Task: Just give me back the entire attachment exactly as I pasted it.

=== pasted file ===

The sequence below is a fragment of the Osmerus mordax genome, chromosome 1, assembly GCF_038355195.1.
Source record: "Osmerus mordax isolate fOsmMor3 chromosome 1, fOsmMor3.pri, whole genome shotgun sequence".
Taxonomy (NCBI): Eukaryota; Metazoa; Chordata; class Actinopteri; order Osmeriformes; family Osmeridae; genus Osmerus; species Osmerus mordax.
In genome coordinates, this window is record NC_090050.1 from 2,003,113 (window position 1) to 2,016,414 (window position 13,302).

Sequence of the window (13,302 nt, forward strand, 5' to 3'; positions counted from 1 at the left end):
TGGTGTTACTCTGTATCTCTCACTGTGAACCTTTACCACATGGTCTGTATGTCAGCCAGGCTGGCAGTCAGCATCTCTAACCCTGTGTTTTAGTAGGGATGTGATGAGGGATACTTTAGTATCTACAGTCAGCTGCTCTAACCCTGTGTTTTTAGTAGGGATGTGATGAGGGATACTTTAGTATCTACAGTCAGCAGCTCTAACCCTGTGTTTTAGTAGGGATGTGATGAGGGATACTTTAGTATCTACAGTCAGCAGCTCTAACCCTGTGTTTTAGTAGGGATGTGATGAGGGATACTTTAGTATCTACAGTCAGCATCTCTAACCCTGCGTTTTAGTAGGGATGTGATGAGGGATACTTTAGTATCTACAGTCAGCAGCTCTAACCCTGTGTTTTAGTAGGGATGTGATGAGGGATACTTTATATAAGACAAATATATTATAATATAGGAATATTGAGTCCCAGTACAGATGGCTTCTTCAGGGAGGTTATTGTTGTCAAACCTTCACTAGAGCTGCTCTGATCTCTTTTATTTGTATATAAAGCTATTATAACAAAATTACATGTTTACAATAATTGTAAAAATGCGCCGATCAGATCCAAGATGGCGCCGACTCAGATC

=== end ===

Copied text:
The sequence below is a fragment of the Osmerus mordax genome, chromosome 1, assembly GCF_038355195.1.
Source record: "Osmerus mordax isolate fOsmMor3 chromosome 1, fOsmMor3.pri, whole genome shotgun sequence".
Taxonomy (NCBI): Eukaryota; Metazoa; Chordata; class Actinopteri; order Osmeriformes; family Osmeridae; genus Osmerus; species Osmerus mordax.
In genome coordinates, this window is record NC_090050.1 from 2,003,113 (window position 1) to 2,016,414 (window position 13,302).

Sequence of the window (13,302 nt, forward strand, 5' to 3'; positions counted from 1 at the left end):
TGGTGTTACTCTGTATCTCTCACTGTGAACCTTTACCACATGGTCTGTATGTCAGCCAGGCTGGCAGTCAGCATCTCTAACCCTGTGTTTTAGTAGGGATGTGATGAGGGATACTTTAGTATCTACAGTCAGCTGCTCTAACCCTGTGTTTTTAGTAGGGATGTGATGAGGGATACTTTAGTATCTACAGTCAGCAGCTCTAACCCTGTGTTTTAGTAGGGATGTGATGAGGGATACTTTAGTATCTACAGTCAGCAGCTCTAACCCTGTGTTTTAGTAGGGATGTGATGAGGGATACTTTAGTATCTACAGTCAGCATCTCTAACCCTGCGTTTTAGTAGGGATGTGATGAGGGATACTTTAGTATCTACAGTCAGCAGCTCTAACCCTGTGTTTTAGTAGGGATGTGATGAGGGATACTTTATATAAGACAAATATATTATAATATAGGAATATTGAGTCCCAGTACAGATGGCTTCTTCAGGGAGGTTATTGTTGTCAAACCTTCACTAGAGCTGCTCTGATCTCTTTTATTTGTATATAAAGCTATTATAACAAAATTACATGTTTACAATAATTGTAAAAATGCGCCGATCAGATCCAAGATGGCGCCGACTCAGATC